Last night my lovely friend Celeste took me to this show. While one of the Sunparlour Players (Mike Rosenthal) was in the PRO for a couple of years, and is a friend of mine, I’d never actually heard them play.
So we went down to the Theatre Centre, which is normally, well, a theatre, but occasionally hosts bands. It was swelteringly hot outside even at 9 PM; inside as the place filled up the atmosphere began to resemble that of a sauna. Or a dry-cleaners. Or a dry cleaners that’s set up inside a sauna. Either way, it was hot. I forgot to mention that I rode my bicycle to Port Credit (about 25km) and back yesterday as well, so I’m sure my electrolyte balance is days away from recovering.
Josh Reichmann opened the show. Apparently he normally has a full backing band – apparently he’s pretty well-known, too, making him one of the legions of famous people I’ve never heard of – but last night he was accompanied only by a backing track and an interpretive dancer.
His performance style is what you’d expect from Justin Timberlake if Justin Timberlake has Asperger’s syndrome. He stalks around the stage in circles singing incomprehensibly over his own CD, clutching at the hipster medallion hanging around his neck. I found it…baffling. This morning I’ve been listening to him on Myspace, and with the full band it’s actually really good. If I had based my opinion of him solely on what I saw last night, I would have thought the Theatre Centre was irresponsibly exploiting someone with a neurological disorder. Weird. Next time he plays with the full band I’ll have to check it out and see what he’s like without the overly loud backing track.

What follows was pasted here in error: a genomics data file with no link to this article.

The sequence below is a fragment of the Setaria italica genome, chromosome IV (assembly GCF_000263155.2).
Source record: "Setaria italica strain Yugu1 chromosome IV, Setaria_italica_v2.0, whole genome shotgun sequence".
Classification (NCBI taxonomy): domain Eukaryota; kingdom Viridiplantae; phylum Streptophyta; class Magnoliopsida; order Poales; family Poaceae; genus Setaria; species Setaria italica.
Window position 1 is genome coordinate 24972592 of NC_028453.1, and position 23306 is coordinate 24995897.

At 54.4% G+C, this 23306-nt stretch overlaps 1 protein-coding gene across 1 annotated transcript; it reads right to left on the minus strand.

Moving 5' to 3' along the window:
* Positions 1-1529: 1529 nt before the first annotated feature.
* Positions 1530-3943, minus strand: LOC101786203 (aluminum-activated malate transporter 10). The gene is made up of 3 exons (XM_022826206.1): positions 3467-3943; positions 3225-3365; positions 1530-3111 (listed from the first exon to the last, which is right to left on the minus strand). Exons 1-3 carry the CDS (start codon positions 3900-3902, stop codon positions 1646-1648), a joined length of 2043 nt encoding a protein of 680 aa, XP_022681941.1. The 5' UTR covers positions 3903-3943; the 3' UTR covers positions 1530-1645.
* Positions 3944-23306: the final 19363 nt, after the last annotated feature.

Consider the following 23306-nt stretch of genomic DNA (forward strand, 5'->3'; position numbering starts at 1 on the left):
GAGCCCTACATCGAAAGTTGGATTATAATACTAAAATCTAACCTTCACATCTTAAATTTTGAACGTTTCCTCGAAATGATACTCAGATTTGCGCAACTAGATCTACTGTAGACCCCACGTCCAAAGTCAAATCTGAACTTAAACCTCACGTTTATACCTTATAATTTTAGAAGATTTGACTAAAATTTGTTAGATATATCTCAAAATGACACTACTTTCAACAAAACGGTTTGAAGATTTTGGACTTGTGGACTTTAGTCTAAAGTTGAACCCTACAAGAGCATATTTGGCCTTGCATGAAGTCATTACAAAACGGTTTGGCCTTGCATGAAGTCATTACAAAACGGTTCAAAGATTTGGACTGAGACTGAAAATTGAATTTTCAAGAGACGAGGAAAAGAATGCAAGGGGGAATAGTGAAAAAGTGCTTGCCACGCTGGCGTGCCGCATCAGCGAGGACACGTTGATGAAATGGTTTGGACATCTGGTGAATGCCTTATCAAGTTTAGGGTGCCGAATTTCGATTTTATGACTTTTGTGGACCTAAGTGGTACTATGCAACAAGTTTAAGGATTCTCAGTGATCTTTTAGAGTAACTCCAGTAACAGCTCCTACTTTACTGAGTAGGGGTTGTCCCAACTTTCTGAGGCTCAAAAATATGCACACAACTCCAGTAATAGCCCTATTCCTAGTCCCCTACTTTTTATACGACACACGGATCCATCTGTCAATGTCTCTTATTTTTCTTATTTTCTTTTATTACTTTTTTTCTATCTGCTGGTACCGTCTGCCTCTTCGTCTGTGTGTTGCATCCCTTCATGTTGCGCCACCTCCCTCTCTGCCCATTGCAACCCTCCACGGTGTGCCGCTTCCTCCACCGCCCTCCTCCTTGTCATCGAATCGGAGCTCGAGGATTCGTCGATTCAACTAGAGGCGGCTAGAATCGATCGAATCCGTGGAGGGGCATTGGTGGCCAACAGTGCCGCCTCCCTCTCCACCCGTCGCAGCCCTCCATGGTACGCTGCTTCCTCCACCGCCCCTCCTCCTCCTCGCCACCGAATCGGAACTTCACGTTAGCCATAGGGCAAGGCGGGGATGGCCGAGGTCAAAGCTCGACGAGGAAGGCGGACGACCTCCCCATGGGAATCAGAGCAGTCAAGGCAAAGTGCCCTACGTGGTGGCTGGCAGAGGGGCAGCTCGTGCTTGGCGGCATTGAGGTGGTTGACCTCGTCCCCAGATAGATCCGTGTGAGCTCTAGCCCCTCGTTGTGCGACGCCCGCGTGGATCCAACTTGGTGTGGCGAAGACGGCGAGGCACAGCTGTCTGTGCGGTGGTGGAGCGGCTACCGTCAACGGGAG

The interpretive dancer was mostly very good, though, until she attempted a ballet move that I recognized – a forward penche in arabesque with a developpe devant – and did not do it well.
Anyway. After about 30 minutes of sweating and confusion the Sunparlour Players came out. You know, to digress for a moment, there’s something I love about Canadian music: it’s open to, shall we say, non-Hollywood-looking people.
The Sunparlour Players are a really successful band, as success in Canadian music goes, and it’s NOT populated by living Ken and Barbie dolls like so many American acts. The lead singer, Andrew Penner, looks – and I mean this in the nicest possible way – like a friendly boat repairman from Muskoka. I love it.
Back to the music: as I said, I’d never heard them before, and even in a less-than ideal environment it came across well. The Sunparlours have a grasp of texture and tone that’s missing from a lot of pop bands; even though there are no less than three kick-drums on stage, they are capable of playing quietly and delicately as well as balls-out aggressively loud. Even though I was hot and tired, their music drew me in. The one thing that I would change, if I were in the band, would be to introduce some more harmonic variety – a lot of the songs depended on an alternation between only two chords (usually I – IVM7; for example, D – GM7) and this really limited the structure of the material. I’d love to see what they would do with a harmonic structure that developed instead of repeating.
Anyway, the performance was confident and committed in spite of the heat – Celeste and I were standing close to Mike Rosenthal and could see that his shirt was completely drenched in sweat – and the crowd loved it. Myself included.